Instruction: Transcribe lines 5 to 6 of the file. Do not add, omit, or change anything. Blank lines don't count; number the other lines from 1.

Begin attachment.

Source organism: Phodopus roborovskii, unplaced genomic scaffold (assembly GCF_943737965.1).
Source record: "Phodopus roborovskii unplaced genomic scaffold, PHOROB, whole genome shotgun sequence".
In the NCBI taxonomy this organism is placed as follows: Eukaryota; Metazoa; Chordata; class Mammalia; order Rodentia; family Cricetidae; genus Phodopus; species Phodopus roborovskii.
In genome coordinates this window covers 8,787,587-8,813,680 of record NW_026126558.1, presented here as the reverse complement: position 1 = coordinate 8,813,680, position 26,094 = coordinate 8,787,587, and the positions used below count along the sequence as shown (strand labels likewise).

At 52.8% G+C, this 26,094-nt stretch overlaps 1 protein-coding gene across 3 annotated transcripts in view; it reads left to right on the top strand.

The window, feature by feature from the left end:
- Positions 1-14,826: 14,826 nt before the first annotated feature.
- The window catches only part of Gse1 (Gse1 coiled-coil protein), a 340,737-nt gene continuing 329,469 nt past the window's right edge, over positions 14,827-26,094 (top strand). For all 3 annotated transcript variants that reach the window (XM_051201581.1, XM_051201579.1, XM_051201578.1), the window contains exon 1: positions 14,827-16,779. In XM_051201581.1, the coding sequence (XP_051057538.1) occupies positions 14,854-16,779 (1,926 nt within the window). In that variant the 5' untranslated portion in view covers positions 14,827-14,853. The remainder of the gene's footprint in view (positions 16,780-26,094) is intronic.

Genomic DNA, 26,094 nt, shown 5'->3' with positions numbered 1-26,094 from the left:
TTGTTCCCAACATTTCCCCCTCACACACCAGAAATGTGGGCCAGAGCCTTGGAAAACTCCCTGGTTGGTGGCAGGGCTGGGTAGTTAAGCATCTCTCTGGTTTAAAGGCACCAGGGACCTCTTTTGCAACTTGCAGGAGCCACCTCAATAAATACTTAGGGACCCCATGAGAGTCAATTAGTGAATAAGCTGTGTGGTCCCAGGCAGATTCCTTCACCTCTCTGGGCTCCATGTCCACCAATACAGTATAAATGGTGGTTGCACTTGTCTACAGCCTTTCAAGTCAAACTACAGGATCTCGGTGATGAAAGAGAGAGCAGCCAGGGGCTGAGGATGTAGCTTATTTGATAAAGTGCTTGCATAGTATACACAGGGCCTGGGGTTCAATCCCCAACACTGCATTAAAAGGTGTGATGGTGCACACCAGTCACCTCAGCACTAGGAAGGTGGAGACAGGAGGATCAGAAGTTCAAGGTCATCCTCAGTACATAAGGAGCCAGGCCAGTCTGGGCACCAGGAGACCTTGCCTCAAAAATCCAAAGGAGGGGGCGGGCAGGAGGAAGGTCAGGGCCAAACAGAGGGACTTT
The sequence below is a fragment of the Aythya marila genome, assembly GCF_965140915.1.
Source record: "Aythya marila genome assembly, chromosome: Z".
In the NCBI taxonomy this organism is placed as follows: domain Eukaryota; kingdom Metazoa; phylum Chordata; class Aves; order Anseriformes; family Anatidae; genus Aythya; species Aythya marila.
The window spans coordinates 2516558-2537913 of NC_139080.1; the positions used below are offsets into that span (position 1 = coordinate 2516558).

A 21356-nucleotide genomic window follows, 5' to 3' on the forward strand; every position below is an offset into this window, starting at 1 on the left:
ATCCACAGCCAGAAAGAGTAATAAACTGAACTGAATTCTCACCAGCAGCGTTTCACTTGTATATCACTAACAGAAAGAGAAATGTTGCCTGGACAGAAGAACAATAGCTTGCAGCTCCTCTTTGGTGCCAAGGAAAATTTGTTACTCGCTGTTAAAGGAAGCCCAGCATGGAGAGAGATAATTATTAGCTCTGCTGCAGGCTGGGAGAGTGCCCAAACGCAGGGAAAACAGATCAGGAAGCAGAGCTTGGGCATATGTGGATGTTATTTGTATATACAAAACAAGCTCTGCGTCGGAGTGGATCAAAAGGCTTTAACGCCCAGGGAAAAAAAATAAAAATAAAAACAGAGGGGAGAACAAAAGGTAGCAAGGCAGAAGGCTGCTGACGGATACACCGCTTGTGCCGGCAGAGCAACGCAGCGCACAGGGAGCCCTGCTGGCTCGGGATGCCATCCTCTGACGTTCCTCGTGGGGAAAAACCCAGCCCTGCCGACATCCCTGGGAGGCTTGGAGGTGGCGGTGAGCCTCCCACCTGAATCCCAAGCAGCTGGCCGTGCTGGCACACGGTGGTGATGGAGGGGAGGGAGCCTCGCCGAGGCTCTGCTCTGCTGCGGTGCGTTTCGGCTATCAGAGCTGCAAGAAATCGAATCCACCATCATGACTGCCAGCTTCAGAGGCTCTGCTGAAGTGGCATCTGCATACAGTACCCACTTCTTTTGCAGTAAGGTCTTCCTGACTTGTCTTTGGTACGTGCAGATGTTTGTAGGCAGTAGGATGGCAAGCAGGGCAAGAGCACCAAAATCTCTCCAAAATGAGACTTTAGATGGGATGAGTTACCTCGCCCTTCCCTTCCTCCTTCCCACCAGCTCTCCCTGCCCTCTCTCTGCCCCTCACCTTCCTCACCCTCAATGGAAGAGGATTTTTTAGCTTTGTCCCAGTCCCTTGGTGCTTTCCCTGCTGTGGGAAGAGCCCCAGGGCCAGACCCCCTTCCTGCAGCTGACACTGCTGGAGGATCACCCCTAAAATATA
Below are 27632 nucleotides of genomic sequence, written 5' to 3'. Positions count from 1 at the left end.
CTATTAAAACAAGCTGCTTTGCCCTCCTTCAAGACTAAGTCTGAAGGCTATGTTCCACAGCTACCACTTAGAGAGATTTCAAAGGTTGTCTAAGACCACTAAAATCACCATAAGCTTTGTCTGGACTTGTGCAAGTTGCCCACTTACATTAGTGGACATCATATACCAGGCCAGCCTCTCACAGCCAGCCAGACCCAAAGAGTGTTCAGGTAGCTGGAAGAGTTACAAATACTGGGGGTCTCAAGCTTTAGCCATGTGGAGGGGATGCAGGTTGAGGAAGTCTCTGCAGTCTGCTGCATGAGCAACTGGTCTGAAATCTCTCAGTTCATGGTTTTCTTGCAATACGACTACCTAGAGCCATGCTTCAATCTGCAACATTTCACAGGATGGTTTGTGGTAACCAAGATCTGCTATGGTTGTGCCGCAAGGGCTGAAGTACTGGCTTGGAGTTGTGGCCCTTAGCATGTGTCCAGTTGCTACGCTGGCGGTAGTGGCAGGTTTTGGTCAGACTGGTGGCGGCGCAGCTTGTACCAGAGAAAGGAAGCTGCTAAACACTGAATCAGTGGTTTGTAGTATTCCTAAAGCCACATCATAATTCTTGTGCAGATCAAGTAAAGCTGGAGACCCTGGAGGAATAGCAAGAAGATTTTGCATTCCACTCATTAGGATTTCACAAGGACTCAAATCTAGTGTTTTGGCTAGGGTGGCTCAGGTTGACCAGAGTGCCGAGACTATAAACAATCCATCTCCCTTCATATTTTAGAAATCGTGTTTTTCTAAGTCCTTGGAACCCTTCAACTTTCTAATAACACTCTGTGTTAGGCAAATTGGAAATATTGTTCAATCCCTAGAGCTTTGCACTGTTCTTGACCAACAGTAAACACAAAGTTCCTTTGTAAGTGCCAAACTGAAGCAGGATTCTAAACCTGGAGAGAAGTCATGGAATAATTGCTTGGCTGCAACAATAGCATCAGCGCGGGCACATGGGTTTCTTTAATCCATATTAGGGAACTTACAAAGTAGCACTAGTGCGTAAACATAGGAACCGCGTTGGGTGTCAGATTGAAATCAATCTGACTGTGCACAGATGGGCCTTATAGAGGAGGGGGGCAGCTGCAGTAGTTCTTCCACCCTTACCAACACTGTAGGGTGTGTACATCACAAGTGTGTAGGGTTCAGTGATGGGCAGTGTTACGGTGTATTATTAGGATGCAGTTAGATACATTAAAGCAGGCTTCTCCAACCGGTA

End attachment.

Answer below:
At 52.8% G+C, this 26,094-nt stretch overlaps 1 protein-coding gene across 3 annotated transcripts in view; it reads left to right on the top strand.

The window, feature by feature from the left end: